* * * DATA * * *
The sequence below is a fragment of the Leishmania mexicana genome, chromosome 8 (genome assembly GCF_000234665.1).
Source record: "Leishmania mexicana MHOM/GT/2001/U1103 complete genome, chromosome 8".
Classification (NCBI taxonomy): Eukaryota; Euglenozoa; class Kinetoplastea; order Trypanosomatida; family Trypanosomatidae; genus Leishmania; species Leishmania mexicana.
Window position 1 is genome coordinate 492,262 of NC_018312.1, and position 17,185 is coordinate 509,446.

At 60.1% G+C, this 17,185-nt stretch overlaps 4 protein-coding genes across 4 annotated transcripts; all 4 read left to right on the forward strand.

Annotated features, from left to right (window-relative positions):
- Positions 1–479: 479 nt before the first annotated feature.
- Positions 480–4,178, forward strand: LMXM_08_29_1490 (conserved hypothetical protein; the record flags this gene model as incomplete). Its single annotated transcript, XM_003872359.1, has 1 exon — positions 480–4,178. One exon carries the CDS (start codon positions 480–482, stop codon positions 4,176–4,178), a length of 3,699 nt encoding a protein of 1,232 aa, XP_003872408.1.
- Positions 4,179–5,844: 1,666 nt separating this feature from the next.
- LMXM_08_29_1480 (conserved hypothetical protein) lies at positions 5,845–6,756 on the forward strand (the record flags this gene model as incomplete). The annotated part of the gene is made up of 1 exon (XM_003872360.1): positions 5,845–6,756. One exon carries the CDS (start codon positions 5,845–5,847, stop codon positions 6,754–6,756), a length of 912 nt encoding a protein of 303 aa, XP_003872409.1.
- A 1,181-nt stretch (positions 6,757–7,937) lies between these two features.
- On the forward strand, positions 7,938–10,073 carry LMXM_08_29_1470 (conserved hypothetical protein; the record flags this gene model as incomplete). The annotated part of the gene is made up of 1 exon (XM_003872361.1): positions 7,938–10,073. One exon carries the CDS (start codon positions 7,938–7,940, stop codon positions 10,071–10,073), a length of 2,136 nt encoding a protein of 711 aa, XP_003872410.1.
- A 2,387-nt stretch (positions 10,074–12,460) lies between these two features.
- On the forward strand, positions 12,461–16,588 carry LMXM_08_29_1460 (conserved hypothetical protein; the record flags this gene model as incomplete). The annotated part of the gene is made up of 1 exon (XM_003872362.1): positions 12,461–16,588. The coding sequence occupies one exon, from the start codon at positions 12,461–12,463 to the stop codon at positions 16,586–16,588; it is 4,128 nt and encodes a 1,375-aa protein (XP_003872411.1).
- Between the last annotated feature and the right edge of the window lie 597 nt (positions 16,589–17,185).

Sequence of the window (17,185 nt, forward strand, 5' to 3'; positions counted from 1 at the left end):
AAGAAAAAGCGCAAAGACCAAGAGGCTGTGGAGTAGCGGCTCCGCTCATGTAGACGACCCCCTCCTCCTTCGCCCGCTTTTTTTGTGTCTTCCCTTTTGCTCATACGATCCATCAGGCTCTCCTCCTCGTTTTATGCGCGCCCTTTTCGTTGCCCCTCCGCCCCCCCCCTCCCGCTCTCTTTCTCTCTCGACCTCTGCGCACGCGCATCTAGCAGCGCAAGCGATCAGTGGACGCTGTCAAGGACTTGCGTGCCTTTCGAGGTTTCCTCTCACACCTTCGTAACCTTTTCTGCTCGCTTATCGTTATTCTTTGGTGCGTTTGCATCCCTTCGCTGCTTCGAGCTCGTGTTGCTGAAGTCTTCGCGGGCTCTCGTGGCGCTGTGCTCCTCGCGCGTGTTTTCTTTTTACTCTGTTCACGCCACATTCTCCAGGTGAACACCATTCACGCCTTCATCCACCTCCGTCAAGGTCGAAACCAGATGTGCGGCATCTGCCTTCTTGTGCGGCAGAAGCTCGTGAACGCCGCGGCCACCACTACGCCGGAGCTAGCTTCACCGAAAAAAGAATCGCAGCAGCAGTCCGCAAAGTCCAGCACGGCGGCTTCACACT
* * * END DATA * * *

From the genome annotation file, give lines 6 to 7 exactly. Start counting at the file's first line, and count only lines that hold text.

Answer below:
Annotated features, from left to right (window-relative positions):
- Positions 1–479: 479 nt before the first annotated feature.